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post #9 of Old 07-05-2011
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"What does it really take to capsize a boat "
One good squall, that's all.
Consider the J/24 which was considered "uncapsizeable". Squall line came through the NY/NJ area in the 90's while a fleet was out racing, put one over on her ear, water came in through the cockpit lockers and flooded the boat out below. Capsized. And that's not the only one.
Push hard enough, and anything goes over. Most stuff also rolls back upright, if you have prepared the boat. That can mean sealing lazarettes off, or at least securing their covers, and putting in the companionway boards in rough wx.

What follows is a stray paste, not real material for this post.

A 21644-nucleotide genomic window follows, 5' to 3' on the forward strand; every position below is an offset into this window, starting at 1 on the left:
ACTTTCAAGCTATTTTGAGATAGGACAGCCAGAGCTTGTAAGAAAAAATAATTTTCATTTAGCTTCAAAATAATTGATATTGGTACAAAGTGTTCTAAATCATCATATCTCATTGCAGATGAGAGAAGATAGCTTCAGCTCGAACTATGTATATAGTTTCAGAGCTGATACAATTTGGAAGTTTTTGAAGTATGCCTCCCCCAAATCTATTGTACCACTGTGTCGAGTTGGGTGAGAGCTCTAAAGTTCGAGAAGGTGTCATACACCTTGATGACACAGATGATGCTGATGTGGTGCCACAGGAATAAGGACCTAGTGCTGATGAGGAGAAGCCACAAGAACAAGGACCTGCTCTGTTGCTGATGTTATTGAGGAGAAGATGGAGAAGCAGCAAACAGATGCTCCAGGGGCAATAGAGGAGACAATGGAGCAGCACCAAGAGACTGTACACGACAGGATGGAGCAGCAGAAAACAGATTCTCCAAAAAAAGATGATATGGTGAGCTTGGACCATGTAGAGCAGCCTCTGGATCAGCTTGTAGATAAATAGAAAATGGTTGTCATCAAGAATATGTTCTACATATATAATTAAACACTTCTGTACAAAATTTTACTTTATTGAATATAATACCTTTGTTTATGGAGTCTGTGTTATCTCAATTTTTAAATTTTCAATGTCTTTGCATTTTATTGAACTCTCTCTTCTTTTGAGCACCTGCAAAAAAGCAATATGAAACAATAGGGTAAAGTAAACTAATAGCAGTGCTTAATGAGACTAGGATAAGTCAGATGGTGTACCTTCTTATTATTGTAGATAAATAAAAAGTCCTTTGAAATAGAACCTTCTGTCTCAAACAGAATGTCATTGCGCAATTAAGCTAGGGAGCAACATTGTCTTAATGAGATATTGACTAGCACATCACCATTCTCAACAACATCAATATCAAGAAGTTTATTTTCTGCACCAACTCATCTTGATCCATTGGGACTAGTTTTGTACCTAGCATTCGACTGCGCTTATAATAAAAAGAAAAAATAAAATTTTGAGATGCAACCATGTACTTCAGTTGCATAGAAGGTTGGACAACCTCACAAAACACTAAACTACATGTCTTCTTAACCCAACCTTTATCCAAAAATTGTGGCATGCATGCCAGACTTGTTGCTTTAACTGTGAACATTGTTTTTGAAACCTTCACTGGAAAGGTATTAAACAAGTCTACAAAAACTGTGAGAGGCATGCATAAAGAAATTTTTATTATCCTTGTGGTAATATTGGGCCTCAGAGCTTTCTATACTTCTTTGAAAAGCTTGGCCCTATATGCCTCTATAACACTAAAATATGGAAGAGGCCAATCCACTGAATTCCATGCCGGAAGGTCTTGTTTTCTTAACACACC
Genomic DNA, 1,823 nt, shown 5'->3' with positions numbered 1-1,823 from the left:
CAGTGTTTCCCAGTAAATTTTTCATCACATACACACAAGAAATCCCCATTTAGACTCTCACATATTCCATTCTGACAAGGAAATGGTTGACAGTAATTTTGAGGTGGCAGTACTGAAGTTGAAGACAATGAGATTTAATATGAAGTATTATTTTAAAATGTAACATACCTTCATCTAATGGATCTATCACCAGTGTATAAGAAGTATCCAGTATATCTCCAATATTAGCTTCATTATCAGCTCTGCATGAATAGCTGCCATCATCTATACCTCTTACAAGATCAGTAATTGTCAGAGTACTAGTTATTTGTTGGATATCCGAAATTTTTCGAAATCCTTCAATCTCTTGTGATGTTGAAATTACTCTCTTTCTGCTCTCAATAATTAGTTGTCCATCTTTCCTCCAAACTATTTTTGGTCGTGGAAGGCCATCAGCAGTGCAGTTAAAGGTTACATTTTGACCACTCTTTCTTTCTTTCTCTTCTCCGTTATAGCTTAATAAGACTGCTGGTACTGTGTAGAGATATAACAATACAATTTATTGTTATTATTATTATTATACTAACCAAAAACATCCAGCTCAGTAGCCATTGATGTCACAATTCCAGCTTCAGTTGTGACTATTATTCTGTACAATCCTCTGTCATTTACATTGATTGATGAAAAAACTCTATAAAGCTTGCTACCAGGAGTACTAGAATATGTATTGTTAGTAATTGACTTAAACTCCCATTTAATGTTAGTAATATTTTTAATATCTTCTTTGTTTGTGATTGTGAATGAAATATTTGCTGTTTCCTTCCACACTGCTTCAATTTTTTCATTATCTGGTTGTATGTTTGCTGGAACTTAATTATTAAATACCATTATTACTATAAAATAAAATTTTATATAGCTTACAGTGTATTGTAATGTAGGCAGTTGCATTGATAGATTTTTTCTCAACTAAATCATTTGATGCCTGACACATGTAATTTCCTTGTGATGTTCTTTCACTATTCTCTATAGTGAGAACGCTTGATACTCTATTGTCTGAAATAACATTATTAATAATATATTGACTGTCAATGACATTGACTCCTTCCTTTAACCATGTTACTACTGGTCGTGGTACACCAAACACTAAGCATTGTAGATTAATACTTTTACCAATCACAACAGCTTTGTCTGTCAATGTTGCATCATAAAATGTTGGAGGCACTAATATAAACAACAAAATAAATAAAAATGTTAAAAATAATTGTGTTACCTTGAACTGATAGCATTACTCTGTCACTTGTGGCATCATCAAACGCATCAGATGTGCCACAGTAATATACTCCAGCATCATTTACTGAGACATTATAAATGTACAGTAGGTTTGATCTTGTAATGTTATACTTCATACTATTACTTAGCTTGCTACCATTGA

The capsize ratios give you a way to compare you boat to others, and to see how much push it will take to start it over. But as long as you don't plant the mast in the mud, you can take reasonable steps to ensure it will keep rolling right over and come back up again.
Some boats have high "initial stability" meaning, you step aboard and they don't rock. Others are tender and have more "form stability" meaning, they'lleasily roll and put a shoulder to the water, and then dig in and remain stable at that heel angle. Most are one or the other these days, very few are actually tender AND tippy AND inclined to keep rolling on over.
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